Tuesday, December 6, 2016

The Scientific Basis for the 21-foot Rule in Police Shootings

Yesterday, the murder trial of North Carolina police officer Michael Slager for shooting Walter Scott, an African-American man fleeing from him, ended in a hung jury. 1/ Police (and their lawyers in cases in which officers face charges for unjustified shootings) sometimes refer to a “21-foot rule.” It is a rule of thumb that holds that “a suspect armed with an edged weapon [can] fatally engage an officer armed with a handgun within a distance of 21 feet.” 2/

According to one law review article, one Court of Appeals, in Sigman v. Town of Chapel Hill, held that a per se rule allowing police to shoot armed suspects within a 21-foot radius is constitutionally reasonable. 3/ Another law professor claims that police are generally trained “that they are permitted to shoot anyone who appears threatening or challenges them within that danger zone.” 4/

The legal or training “rule,” if there is one, has little bearing in a case in which a suspect is running away from the officer, but what of the underlying factual premise? Was the expert for the defendants in Sigman correct in testifying that “studies ... have shown that an armed individual within twenty-one feet of an officer still has time to get to the officer and stab and fatally wound the officer even if the officer has his weapon brandished and is prepared to or has fired a shot"? What studies have been conducted under what conditions?

The answer seems to be that no systematic body of scientific research exists and that no study at all addresses the danger zone for an officer with a weapon out and prepared to fire. At least, this is the conclusion of one police trainer as of 2014. Ron Martinelli explains that
The 21-foot rule was developed by Lt. John Tueller, a firearms instructor with the Salt Lake City Police Department. Back in 1983, Tueller set up a drill where he placed a "suspect" armed with an edged weapon 20 or so feet away from an officer with a holstered sidearm. He then directed the armed suspect to run toward the officer in attack mode. The training objective was to determine whether the officer could draw and accurately fire upon the assailant before the suspect stabbed him.

After repeating the drill numerous times, Tueller—who is now retired—wrote an article saying it was entirely possible for a suspect armed with an edged weapon to fatally engage an officer armed with a handgun within a distance of 21 feet. The so-called "21-Foot Rule" was born and soon spread throughout the law enforcement community.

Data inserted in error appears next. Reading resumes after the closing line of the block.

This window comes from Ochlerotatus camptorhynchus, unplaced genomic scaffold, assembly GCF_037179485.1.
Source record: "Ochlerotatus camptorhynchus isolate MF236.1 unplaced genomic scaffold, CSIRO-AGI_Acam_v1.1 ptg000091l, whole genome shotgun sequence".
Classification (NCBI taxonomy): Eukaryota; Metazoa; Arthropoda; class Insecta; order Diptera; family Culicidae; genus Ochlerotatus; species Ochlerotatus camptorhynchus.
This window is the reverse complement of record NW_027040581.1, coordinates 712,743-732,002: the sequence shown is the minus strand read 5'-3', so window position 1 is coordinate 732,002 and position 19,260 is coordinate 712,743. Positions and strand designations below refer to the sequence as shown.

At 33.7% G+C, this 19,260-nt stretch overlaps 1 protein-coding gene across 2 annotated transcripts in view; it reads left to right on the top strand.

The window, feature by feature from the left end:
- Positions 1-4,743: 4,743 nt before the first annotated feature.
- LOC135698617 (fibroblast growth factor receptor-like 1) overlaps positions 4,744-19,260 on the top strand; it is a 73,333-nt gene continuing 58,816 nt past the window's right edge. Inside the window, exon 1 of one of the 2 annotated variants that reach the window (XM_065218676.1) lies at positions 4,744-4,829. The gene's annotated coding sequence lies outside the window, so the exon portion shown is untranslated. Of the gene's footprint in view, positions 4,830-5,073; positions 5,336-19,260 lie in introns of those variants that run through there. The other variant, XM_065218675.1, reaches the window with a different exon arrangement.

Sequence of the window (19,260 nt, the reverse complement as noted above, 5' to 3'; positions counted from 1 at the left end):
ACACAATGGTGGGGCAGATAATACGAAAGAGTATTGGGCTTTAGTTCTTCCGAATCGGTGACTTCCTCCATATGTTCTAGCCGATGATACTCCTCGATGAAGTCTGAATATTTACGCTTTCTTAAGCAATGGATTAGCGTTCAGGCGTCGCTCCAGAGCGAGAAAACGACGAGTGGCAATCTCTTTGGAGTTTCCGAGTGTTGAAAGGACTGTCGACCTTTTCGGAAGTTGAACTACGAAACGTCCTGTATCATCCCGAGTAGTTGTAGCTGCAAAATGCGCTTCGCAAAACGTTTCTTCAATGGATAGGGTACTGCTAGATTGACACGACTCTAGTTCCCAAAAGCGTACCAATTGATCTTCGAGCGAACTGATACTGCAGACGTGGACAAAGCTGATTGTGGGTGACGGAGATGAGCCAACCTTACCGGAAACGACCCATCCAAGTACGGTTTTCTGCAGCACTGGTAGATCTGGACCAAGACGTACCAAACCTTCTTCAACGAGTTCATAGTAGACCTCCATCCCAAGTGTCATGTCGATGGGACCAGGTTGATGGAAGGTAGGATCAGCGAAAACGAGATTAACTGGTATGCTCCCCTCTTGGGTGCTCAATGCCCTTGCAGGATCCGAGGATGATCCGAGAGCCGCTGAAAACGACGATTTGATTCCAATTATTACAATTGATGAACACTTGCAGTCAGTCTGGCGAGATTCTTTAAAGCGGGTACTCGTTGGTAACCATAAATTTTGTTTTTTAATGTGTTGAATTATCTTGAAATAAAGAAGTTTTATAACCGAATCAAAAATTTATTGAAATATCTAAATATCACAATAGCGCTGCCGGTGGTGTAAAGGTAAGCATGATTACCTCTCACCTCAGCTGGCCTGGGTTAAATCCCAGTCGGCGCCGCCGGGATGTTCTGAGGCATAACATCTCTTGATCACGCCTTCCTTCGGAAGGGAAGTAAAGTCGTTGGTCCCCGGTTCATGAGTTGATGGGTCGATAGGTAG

Martinelli adds that although “Lt. John Tueller did us all a tremendous service in at least starting a discussion and educating us about action vs. reaction and perception-reaction lag, ... it is certainly time to move forward with a far more scientific analysis that actually seeks to support or reject this hypothesis.” Moreover, a scientifically informed rule of thumb would have to attend to a few variables known to the officer. As Martinelli observes,
Whether the "21-Foot Rule" is an applicable defense in an officer-involved shooting actually depends upon the facts and evidence of each case. The shooting of a knife-wielding suspect at less than 21 feet by an experienced, competent, and well-equipped officer who has the tactical advantage of an obstruction such as a police vehicle between herself and her attacker might be inappropriate. But the shooting of a knife-wielding assailant at more than 21 feet by an inexperienced officer, wearing a difficult holster system, with no obstructions between herself and the attacker might be justified.
  1. Mark Berman, Mistrial Declared in Case of South Carolina Officer Who Shot Walter Scott after Traffic Stop, Wash. Post, Dec. 5, 2016.
  2. Ron Martinelli, Revisiting the "21-Foot Rule", Police, Sept. 18, 2014.
  3. Nancy C. Marcus, Out  of Breath and Down to the Wire: A Call for Constitution-Focused Police Reform, 59 Howard L.J. 5, 50 (2016) (citing Sigman v. Town of Chapel Hill, 161 F.3d 782 (4th Cir. 1998)). With respect to the 21-foot rule, however, the court of appeals held only that a muncipality cannot be held liable for “deliberate indifference to or reckless disregard for the constitutional rights of persons” in teaching its officers “that an officer may use deadly force to stop a threatening individual armed with an edged weapon when that individual comes within 21 feet.” 161 F.3d at 23.
  4. Eric Miller, Rendering the Community, and the Constitution, Incomprehensible Through Police Training, Jotwell, Nov. 10, 2016.

No comments:

Post a Comment